Noodles PLC a UK based company sent a letter on the 1st of November to Fahrenheit Ltd. Noodles had been negotiating with this company, in order to enter a service contract, whereby all their kitchen equipment would be serviced on a monthly basis. This contract was to be in force for a period of two years at an annual cost of £10,000. This letter specified that Fahrenheit’s reply was to be made by return of post.
This letter did not reach Fahrenheit till the 6th of November, due to the presence of a mistake in the postal address. Immediately on receipt of this letter Fahrenheit posted their reply of acceptance. A record of a telephone conversation on the same day revealed that this reply was posted at 11am on the 6th of November. In the interlude, on the 4th of November, Noodles received an offer from Centigrade to perform this servicing work for £9,000 per annum. Noodles offered this contract to Centigrade on the 5th of November at £8,000 per annum, as it had not received any reply from Fahrenheit.
This was accepted by Centigrade and subsequently, Noodles intimated Fahrenheit by facsimile on the 6th of November, informing them that its offer of 1st November was withdrawn.. Fahrenheit received this message at 10:45am on the 6th of November; however it was not seen till 5 pm. on the same day.
In contracts an offer is a promise capable of acceptance that becomes binding according to specific conditions. It can be withdrawn only prior to acceptance or due to the existence of certain other conditions. Acceptance has to be in conformity with the terms of the offer and it has to be made known to the person making the offer. An exception to this principle is the postal rule (Kelly & Hayward, 2005. P. 137).
According to the provisions of the English Law a contract can be formed verbally, over the phone, by a facsimile or a written deed. Furthermore, a contract can be formed based on the parties’ conduct (Chissick & Kelman, 2002. P. 68).
A contract comes into existence only when the offer made by offeror is accepted by the offeree. Such acceptance has to be in accordance with the manner stipulated or implied by the offeror. Moreover, such acceptance can be indicated in words or acts that can be construed to express acceptance of the terms of the offer.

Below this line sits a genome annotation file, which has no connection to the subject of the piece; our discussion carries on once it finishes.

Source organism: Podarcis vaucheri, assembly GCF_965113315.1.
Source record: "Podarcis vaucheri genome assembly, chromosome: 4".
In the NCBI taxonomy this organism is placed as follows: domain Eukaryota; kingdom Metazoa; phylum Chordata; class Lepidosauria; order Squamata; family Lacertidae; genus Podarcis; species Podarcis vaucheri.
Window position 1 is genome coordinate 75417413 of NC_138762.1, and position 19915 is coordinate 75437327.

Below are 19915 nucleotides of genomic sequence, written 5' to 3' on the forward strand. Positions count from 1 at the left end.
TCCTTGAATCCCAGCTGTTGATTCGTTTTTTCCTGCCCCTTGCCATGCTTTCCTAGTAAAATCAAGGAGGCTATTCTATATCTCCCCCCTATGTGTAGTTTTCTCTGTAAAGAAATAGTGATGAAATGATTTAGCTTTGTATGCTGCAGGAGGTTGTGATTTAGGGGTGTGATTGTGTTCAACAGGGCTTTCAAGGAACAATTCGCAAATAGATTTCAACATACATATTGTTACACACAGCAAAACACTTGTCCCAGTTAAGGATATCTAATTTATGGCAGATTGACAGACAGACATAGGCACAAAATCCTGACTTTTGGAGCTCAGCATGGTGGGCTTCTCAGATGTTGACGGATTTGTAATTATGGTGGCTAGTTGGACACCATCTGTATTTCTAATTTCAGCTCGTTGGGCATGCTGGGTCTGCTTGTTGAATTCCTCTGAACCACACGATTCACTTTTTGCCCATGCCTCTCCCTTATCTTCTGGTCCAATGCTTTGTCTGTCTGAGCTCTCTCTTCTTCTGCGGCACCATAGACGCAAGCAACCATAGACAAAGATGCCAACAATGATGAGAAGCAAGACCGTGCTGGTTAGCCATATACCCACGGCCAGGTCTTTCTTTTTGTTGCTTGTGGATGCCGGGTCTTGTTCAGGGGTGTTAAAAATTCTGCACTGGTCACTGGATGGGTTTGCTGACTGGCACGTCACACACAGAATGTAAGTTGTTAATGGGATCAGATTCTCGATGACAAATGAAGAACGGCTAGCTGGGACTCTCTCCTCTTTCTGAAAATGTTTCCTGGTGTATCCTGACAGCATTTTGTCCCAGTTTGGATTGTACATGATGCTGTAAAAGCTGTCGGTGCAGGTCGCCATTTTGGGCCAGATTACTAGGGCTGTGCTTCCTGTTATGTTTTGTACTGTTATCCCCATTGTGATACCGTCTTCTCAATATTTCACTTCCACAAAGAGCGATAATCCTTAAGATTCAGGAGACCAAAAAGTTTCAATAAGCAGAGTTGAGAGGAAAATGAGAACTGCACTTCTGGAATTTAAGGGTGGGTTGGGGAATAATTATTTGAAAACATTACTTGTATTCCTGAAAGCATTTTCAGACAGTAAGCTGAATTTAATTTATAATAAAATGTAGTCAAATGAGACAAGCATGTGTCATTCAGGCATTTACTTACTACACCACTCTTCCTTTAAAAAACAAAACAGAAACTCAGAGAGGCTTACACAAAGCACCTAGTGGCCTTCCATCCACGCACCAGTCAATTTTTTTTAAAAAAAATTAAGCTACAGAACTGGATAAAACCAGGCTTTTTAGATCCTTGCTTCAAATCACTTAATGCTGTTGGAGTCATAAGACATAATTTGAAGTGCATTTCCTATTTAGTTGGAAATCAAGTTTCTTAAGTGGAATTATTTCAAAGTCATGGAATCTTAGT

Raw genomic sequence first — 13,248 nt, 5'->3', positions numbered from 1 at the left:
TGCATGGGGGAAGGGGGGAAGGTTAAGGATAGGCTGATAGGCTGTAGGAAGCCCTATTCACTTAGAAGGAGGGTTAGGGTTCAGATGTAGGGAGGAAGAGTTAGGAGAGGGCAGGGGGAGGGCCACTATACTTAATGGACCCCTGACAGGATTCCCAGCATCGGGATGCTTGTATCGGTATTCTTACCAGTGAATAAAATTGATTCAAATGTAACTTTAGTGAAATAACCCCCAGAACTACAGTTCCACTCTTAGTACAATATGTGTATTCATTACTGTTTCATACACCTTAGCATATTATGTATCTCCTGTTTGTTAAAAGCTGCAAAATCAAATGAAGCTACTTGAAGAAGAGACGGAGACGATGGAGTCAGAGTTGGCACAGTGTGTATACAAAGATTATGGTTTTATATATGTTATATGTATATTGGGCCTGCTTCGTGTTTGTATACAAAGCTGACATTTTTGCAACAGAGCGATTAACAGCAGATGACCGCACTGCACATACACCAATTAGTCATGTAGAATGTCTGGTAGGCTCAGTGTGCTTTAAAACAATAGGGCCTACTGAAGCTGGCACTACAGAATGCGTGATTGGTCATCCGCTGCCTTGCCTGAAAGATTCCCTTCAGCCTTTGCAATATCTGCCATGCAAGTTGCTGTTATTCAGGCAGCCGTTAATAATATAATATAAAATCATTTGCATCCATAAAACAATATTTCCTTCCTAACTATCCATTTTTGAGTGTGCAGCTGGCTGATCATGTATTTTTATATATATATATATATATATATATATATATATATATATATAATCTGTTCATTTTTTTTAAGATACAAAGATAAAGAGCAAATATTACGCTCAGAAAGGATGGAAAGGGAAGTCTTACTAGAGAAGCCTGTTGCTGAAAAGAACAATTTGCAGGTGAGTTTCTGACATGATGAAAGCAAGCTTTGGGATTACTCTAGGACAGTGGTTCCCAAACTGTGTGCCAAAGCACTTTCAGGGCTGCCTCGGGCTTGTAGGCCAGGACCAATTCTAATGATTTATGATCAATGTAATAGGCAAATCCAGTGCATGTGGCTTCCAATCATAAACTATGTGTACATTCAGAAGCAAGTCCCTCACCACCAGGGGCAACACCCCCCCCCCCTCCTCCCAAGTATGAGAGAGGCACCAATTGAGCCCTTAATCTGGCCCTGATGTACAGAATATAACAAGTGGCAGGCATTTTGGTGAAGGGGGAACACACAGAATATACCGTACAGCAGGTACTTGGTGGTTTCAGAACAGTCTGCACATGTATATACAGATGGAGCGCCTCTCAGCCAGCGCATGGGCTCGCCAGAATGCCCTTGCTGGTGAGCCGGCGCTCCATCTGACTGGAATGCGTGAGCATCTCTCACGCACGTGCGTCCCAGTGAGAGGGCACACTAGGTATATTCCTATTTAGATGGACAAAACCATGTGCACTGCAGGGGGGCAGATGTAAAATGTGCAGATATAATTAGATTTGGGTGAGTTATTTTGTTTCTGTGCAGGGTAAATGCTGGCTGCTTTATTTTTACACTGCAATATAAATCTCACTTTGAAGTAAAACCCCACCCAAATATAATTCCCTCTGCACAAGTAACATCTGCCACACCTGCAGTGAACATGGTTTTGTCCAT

The acceptance must correspond to the offer made and the inclusion of new terms renders it into a counter offer. When the communication is instantaneous, the offer and its acceptance or revocation are deemed to be effective from the moment of receipt by the offeree, examples of such communication are messages sent in person, by facsimile, over the telephone or by e-mail.
Any assurance or promise to act or desist from committing an act upon receipt of adequate consideration is a contract. Its formation is valid if there is an offer that is accepted. It is capable of being enforced if consideration is present and the parties are willing to enter into a contract. Acceptance by post becomes effective upon its posting, provided posting is a reasonable method of indicating acceptance. However, the contract is deemed to be formed before the actual receipt of such acceptance. Accordingly, the offeror cannot rescind the contract if the offeree posts his acceptance and this is applicable even if the offeror is unaware of the posting of such acceptance (Rossini, 1998. P. 9).
The acceptance or rejection of an offer becomes effective only upon its receipt by the offeror. If the communication is by methods that are not instantaneous, for instance by post ,acceptance becomes effective only when posted by the offeree.
The postal acceptance rule was established in Household Fire & Carriage Accident Insurance Co. v. Grant. It states that if acceptance is to be indicated by post then it is deemed complete as soon as the letter of acceptance is posted, even in the event of its delay, destruction or loss (Household Fire & Carriage Accident Insurance v. Grant , 1879). Moreover, in the case of Adams v. Lindsell, a similar decision was given by the court (Adams v. Lindsell , 1818).
The decision in a number of cases like Livingstone v. Evans (Livingstone v. Evans , 1925), Butler Machine Tool v. Ex-Cell-O Corp (Butler Machine Tool Co. Ltd. v. Ex-Cell-O Corporation , 1979) and Tywood Industries v. St. Anne-Nackawic Pulp & Paper (Tywood Industries Ltd. v. St. Anne-Nackawic Pulp & Paper Co. Ltd , 1979) held that a counter offer invalidates the original offer unless the original offer is renewed. In Byrne v. Van Tienhoven the court held that any revocation of an offer has to be perforce informed to the offeree (Byrne v Van Tienhoven , 1880). In Brinkibon v Stahag Stahl und Stahlwarenhandelsgesellschaft mbH the court gave a very important ruling by deciding that the postal acceptance rule was inapplicable to telex messages, due to the fact that such messages represented an instantaneous form of communication (Brinkibon v Stahag Stahl und Stahlwarenhandelsgesellschaft mbH).